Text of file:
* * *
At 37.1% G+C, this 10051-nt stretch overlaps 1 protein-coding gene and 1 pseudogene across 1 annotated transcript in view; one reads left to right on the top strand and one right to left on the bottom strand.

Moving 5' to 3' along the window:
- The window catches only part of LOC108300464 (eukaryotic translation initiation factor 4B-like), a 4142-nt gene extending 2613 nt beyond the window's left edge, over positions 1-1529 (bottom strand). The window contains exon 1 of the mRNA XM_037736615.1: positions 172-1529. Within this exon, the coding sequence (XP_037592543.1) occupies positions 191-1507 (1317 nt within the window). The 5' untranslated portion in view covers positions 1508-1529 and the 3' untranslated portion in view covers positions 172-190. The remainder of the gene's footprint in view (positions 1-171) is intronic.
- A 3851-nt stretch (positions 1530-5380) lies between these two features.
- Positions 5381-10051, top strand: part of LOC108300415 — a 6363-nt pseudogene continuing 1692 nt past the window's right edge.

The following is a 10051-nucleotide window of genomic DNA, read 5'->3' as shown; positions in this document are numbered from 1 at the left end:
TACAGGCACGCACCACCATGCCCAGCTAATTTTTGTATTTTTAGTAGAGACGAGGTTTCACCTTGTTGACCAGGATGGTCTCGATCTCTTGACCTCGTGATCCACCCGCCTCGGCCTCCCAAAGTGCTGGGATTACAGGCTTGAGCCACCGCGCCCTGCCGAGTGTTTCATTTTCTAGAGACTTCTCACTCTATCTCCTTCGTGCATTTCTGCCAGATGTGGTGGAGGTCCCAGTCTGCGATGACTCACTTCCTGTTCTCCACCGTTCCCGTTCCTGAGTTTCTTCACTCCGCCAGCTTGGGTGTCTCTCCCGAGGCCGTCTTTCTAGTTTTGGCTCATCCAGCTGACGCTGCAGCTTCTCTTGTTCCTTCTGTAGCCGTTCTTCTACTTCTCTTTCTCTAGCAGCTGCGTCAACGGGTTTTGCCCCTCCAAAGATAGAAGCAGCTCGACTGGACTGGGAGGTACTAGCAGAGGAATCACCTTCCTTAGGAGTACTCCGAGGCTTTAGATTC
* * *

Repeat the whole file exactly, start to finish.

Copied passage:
At 37.1% G+C, this 10051-nt stretch overlaps 1 protein-coding gene and 1 pseudogene across 1 annotated transcript in view; one reads left to right on the top strand and one right to left on the bottom strand.

Moving 5' to 3' along the window:
- The window catches only part of LOC108300464 (eukaryotic translation initiation factor 4B-like), a 4142-nt gene extending 2613 nt beyond the window's left edge, over positions 1-1529 (bottom strand). The window contains exon 1 of the mRNA XM_037736615.1: positions 172-1529. Within this exon, the coding sequence (XP_037592543.1) occupies positions 191-1507 (1317 nt within the window). The 5' untranslated portion in view covers positions 1508-1529 and the 3' untranslated portion in view covers positions 172-190. The remainder of the gene's footprint in view (positions 1-171) is intronic.
- A 3851-nt stretch (positions 1530-5380) lies between these two features.
- Positions 5381-10051, top strand: part of LOC108300415 — a 6363-nt pseudogene continuing 1692 nt past the window's right edge.

The following is a 10051-nucleotide window of genomic DNA, read 5'->3' as shown; positions in this document are numbered from 1 at the left end:
TACAGGCACGCACCACCATGCCCAGCTAATTTTTGTATTTTTAGTAGAGACGAGGTTTCACCTTGTTGACCAGGATGGTCTCGATCTCTTGACCTCGTGATCCACCCGCCTCGGCCTCCCAAAGTGCTGGGATTACAGGCTTGAGCCACCGCGCCCTGCCGAGTGTTTCATTTTCTAGAGACTTCTCACTCTATCTCCTTCGTGCATTTCTGCCAGATGTGGTGGAGGTCCCAGTCTGCGATGACTCACTTCCTGTTCTCCACCGTTCCCGTTCCTGAGTTTCTTCACTCCGCCAGCTTGGGTGTCTCTCCCGAGGCCGTCTTTCTAGTTTTGGCTCATCCAGCTGACGCTGCAGCTTCTCTTGTTCCTTCTGTAGCCGTTCTTCTACTTCTCTTTCTCTAGCAGCTGCGTCAACGGGTTTTGCCCCTCCAAAGATAGAAGCAGCTCGACTGGACTGGGAGGTACTAGCAGAGGAATCACCTTCCTTAGGAGTACTCCGAGGCTTTAGATTC